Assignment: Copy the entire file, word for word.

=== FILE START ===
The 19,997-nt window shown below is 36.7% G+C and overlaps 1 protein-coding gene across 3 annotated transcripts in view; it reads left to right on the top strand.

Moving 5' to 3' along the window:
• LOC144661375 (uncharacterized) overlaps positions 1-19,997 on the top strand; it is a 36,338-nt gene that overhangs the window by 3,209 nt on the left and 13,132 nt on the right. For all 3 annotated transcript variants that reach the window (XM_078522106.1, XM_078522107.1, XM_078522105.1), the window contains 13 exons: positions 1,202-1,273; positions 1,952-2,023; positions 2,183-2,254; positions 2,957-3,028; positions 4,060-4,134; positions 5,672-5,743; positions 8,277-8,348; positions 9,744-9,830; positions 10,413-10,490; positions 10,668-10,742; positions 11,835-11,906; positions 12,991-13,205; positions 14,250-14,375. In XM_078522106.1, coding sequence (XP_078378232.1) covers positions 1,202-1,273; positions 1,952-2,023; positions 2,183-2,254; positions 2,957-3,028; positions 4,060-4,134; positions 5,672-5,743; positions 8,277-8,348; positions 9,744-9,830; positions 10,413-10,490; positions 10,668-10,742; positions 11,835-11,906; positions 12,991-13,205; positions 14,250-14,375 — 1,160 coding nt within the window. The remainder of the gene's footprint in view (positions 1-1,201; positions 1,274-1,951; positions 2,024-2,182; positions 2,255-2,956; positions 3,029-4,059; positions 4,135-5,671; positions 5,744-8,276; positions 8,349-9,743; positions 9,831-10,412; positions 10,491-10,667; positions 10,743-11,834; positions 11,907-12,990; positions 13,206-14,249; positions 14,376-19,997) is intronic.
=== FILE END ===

The 19,997-nt window shown below is 36.7% G+C and overlaps 1 protein-coding gene across 3 annotated transcripts in view; it reads left to right on the top strand.

Moving 5' to 3' along the window:
• LOC144661375 (uncharacterized) overlaps positions 1-19,997 on the top strand; it is a 36,338-nt gene that overhangs the window by 3,209 nt on the left and 13,132 nt on the right. For all 3 annotated transcript variants that reach the window (XM_078522106.1, XM_078522107.1, XM_078522105.1), the window contains 13 exons: positions 1,202-1,273; positions 1,952-2,023; positions 2,183-2,254; positions 2,957-3,028; positions 4,060-4,134; positions 5,672-5,743; positions 8,277-8,348; positions 9,744-9,830; positions 10,413-10,490; positions 10,668-10,742; positions 11,835-11,906; positions 12,991-13,205; positions 14,250-14,375. In XM_078522106.1, coding sequence (XP_078378232.1) covers positions 1,202-1,273; positions 1,952-2,023; positions 2,183-2,254; positions 2,957-3,028; positions 4,060-4,134; positions 5,672-5,743; positions 8,277-8,348; positions 9,744-9,830; positions 10,413-10,490; positions 10,668-10,742; positions 11,835-11,906; positions 12,991-13,205; positions 14,250-14,375 — 1,160 coding nt within the window. The remainder of the gene's footprint in view (positions 1-1,201; positions 1,274-1,951; positions 2,024-2,182; positions 2,255-2,956; positions 3,029-4,059; positions 4,135-5,671; positions 5,744-8,276; positions 8,349-9,743; positions 9,831-10,412; positions 10,491-10,667; positions 10,743-11,834; positions 11,907-12,990; positions 13,206-14,249; positions 14,376-19,997) is intronic.